Understanding and support from family and friends can help you to recover. It is often best to talk to close friends and family to explain how you feel rather than bottling up your feelings. You may also benefit from some help from family and friends in caring for your baby. This may give you some time off to rest and/or to do some things for yourself. Support and help from a health visitor can also help. Do tell your health visitor if you feel depressed as they may be able to talk things through with you.

Antidepressants

Antidepressant medication is often prescribed for postnatal depression, especially if the depression is moderate or severe. Symptoms such as low mood, poor sleep, poor concentration, irritability, etc, are often eased with an antidepressant. This may then allow you to function more normally, and increase your ability to cope better with your new baby.It takes 2-4 weeks before their effect builds up fully. A common problem is that some people stop the medication after a week or so as they feel that it is doing no good. You need to give it time. Also, if it is helping, follow the course that a doctor recommends. A normal course of antidepressants lasts up to six months or more after symptoms have eased. Some people stop treatment too early and the depression can quickly return.

There are several types of antidepressants including tri-cyclic antidepressants (for example, imipramine, lofepramine) and SSRIs (for example, fluoxetine, citalopram). They all have pros and cons. For example, they differ in their possible side-effects. (The leaflet that comes in the medicine packet provides a full list of possible side-effects.) If the first one that you try does not suit, then another may be found that is fine. Therefore, tell your doctor if you have any problems with an antidepressant. Antidepressants are not tranquillisers and are not thought to be addictive.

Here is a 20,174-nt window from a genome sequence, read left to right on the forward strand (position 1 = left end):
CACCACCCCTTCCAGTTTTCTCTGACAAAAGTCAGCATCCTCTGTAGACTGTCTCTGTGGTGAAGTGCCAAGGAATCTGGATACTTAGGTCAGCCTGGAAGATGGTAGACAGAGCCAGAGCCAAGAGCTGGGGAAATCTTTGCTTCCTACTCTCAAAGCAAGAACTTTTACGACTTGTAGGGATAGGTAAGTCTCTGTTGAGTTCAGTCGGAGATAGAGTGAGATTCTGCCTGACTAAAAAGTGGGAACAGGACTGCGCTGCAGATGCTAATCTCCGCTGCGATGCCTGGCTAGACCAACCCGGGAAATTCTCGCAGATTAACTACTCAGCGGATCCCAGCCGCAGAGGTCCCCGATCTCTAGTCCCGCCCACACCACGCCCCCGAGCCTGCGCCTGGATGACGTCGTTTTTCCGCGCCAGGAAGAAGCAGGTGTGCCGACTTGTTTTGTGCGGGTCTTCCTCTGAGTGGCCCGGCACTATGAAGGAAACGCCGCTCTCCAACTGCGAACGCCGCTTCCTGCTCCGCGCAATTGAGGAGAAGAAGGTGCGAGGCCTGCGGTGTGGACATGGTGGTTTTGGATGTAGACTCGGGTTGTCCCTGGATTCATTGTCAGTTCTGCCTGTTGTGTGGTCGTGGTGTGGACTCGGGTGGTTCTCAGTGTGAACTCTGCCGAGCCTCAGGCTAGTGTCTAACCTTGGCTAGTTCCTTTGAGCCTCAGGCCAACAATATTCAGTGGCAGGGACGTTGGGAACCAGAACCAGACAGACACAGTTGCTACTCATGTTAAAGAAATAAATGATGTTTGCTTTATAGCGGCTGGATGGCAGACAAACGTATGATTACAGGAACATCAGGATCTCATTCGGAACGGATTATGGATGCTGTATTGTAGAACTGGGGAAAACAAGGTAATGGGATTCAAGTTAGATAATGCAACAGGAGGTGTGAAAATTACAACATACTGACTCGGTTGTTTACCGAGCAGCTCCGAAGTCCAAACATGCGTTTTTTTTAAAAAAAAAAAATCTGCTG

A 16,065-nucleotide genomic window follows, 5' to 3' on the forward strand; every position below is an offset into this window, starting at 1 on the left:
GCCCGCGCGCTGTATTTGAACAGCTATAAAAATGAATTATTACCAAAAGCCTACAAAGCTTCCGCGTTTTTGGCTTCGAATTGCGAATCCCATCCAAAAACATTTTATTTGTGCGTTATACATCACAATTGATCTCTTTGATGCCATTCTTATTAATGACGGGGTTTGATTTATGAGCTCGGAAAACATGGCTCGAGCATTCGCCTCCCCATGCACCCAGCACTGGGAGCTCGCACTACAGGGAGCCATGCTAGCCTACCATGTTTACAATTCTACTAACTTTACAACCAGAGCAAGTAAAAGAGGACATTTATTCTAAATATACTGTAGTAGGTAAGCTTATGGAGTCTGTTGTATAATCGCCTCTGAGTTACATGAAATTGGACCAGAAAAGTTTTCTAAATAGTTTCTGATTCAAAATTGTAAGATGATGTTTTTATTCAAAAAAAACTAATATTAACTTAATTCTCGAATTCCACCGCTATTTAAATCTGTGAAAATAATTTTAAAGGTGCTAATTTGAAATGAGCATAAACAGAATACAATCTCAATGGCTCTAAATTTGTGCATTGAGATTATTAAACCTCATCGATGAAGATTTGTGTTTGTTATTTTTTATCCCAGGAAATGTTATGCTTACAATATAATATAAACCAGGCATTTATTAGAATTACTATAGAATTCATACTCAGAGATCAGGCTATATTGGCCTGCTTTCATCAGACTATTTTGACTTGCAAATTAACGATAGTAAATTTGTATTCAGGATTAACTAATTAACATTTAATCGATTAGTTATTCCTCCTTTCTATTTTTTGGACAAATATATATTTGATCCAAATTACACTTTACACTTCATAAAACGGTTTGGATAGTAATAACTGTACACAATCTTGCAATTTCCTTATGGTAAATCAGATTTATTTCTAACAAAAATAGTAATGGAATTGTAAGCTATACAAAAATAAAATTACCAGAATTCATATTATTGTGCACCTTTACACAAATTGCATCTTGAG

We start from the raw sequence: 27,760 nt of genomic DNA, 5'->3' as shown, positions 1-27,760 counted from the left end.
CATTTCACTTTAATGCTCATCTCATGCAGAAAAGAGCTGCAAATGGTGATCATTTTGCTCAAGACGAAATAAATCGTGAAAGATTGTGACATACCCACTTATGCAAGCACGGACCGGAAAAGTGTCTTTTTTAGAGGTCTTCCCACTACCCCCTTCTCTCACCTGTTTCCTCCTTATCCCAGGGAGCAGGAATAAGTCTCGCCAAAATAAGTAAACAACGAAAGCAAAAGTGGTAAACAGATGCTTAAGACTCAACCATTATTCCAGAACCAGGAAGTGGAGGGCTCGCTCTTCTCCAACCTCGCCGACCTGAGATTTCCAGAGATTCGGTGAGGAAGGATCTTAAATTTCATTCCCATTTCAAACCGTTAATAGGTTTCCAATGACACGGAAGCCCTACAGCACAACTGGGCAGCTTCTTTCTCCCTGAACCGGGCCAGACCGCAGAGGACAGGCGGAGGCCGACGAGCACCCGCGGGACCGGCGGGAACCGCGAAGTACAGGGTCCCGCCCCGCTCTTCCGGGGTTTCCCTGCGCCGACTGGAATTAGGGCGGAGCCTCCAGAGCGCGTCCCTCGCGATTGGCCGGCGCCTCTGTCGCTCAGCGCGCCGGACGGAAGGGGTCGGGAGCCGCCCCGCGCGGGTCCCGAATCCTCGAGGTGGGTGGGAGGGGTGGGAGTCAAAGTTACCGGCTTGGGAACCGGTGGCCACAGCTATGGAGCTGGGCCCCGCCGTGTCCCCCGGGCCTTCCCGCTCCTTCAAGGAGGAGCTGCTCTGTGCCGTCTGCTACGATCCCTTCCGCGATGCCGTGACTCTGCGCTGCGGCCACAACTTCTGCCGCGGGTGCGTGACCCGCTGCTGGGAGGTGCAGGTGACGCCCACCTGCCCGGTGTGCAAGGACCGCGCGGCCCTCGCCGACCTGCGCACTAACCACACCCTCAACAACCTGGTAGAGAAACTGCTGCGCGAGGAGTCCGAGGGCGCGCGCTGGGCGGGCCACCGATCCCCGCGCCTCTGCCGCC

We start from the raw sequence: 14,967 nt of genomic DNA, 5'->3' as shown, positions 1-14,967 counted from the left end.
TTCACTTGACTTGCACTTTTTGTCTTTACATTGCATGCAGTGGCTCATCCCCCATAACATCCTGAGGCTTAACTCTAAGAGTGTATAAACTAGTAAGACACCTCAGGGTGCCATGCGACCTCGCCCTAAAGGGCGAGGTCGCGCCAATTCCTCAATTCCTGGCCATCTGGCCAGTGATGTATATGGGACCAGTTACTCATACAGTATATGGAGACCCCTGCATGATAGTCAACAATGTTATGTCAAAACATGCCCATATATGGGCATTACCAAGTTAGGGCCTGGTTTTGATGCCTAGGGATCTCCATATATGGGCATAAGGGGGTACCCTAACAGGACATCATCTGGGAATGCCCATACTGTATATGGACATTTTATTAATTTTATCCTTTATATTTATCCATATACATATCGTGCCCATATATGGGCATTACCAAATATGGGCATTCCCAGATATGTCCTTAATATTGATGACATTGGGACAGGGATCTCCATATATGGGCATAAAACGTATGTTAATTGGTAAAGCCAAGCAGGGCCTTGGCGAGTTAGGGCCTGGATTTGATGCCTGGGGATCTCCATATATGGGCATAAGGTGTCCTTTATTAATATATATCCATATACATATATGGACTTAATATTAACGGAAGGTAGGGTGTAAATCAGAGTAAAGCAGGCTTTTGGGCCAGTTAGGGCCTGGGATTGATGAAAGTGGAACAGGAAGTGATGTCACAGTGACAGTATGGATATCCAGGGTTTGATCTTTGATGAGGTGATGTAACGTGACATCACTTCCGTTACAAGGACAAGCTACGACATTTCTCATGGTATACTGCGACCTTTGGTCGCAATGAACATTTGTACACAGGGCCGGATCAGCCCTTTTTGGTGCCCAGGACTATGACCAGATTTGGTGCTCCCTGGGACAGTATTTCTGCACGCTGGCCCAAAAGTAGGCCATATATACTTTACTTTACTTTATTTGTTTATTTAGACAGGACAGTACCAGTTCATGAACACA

Counselling andPsychological treatments

Specialist and hospital based treatments

If your depression is severe, or does not get better with treatment, your doctor may suggest that they refer you to a specialist mental health team. They may be able to suggest other treatments such as specialist medication. Occasionally, admission to hospital may be needed. Ideally this would be to a mother and baby unit so that your baby can stay with you.

Some dos and don'ts about depression

* Don't bottle things up and go it alone. Try and tell people who are close to you how you feel. It is not weak to cry or admit that you are struggling.
* Don't despair. Most people with depression recover. It is important to remember this.
* Do try and distract yourself by doing other things. Try doing things that do not need much concentration but can be distracting such as watching TV. Radio or TV is useful late at night if sleeping is a problem.
* Do eat regularly, even if you do not feel like eating.
* Don't drink too much alcohol. Drinking alcohol is tempting to some people with depression as the immediate effect may seem to relieve the symptoms. However, drinking heavily is likely to make your situation worse in the long run.
* Don't make any major decisions whilst you are depressed. If possible, delay any major decisions about relationships, jobs, or money until you are well again.
* Do tell your doctor if you feel that you are getting worse, particularly if suicidal thoughts are troubling you.

Will it happen again?

If you have an episode of postnatal depression you have a greater than average chance of it happening again if you have another baby. About 3 in 10 mothers who have postnatal depression have another episode of depression if they have another baby. However, you and your doctor are more likely to be aware of the possibility in future pregnancies. This means that you are more likely to be diagnosed and treated promptly should it recur.

What is postnatal (puerperal) psychosis?

Postnatal psychosis is an uncommon, but severe form of depression that can occur after childbirth. As well as symptoms of severe depression, there are also other serious symptoms such as delusions (false beliefs), hallucinations (such as hearing voices), odd behaviours, and irrational thoughts. Affected mothers may not recognise that they are ill. Postnatal psychosis usually occurs within the first month of giving birth. Women generally need to be admitted to hospital with their baby for treatment.